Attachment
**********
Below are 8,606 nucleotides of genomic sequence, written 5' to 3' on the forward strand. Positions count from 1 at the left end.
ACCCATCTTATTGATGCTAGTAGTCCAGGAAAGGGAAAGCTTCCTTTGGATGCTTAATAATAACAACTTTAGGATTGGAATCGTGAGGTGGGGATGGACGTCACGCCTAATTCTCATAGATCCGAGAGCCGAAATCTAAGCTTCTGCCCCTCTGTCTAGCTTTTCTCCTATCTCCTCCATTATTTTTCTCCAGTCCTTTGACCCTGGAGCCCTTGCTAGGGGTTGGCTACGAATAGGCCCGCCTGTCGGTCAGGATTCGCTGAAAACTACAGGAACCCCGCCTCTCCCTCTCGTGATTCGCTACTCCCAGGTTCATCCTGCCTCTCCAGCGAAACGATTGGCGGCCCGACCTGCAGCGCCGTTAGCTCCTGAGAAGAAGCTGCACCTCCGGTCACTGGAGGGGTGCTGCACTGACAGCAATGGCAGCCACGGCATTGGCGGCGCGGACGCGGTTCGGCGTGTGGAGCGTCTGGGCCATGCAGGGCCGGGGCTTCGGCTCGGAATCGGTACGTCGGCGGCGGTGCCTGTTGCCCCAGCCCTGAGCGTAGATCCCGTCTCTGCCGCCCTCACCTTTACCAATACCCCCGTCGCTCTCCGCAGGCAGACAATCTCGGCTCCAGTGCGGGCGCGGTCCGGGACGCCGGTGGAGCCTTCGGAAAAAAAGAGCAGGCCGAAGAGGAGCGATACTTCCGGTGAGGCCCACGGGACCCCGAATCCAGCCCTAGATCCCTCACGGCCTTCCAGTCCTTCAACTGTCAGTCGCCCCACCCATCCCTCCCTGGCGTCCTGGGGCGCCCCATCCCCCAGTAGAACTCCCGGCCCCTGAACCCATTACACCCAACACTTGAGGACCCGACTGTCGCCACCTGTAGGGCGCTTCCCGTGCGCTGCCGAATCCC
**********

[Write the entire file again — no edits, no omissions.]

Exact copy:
Below are 8,606 nucleotides of genomic sequence, written 5' to 3' on the forward strand. Positions count from 1 at the left end.
ACCCATCTTATTGATGCTAGTAGTCCAGGAAAGGGAAAGCTTCCTTTGGATGCTTAATAATAACAACTTTAGGATTGGAATCGTGAGGTGGGGATGGACGTCACGCCTAATTCTCATAGATCCGAGAGCCGAAATCTAAGCTTCTGCCCCTCTGTCTAGCTTTTCTCCTATCTCCTCCATTATTTTTCTCCAGTCCTTTGACCCTGGAGCCCTTGCTAGGGGTTGGCTACGAATAGGCCCGCCTGTCGGTCAGGATTCGCTGAAAACTACAGGAACCCCGCCTCTCCCTCTCGTGATTCGCTACTCCCAGGTTCATCCTGCCTCTCCAGCGAAACGATTGGCGGCCCGACCTGCAGCGCCGTTAGCTCCTGAGAAGAAGCTGCACCTCCGGTCACTGGAGGGGTGCTGCACTGACAGCAATGGCAGCCACGGCATTGGCGGCGCGGACGCGGTTCGGCGTGTGGAGCGTCTGGGCCATGCAGGGCCGGGGCTTCGGCTCGGAATCGGTACGTCGGCGGCGGTGCCTGTTGCCCCAGCCCTGAGCGTAGATCCCGTCTCTGCCGCCCTCACCTTTACCAATACCCCCGTCGCTCTCCGCAGGCAGACAATCTCGGCTCCAGTGCGGGCGCGGTCCGGGACGCCGGTGGAGCCTTCGGAAAAAAAGAGCAGGCCGAAGAGGAGCGATACTTCCGGTGAGGCCCACGGGACCCCGAATCCAGCCCTAGATCCCTCACGGCCTTCCAGTCCTTCAACTGTCAGTCGCCCCACCCATCCCTCCCTGGCGTCCTGGGGCGCCCCATCCCCCAGTAGAACTCCCGGCCCCTGAACCCATTACACCCAACACTTGAGGACCCGACTGTCGCCACCTGTAGGGCGCTTCCCGTGCGCTGCCGAATCCC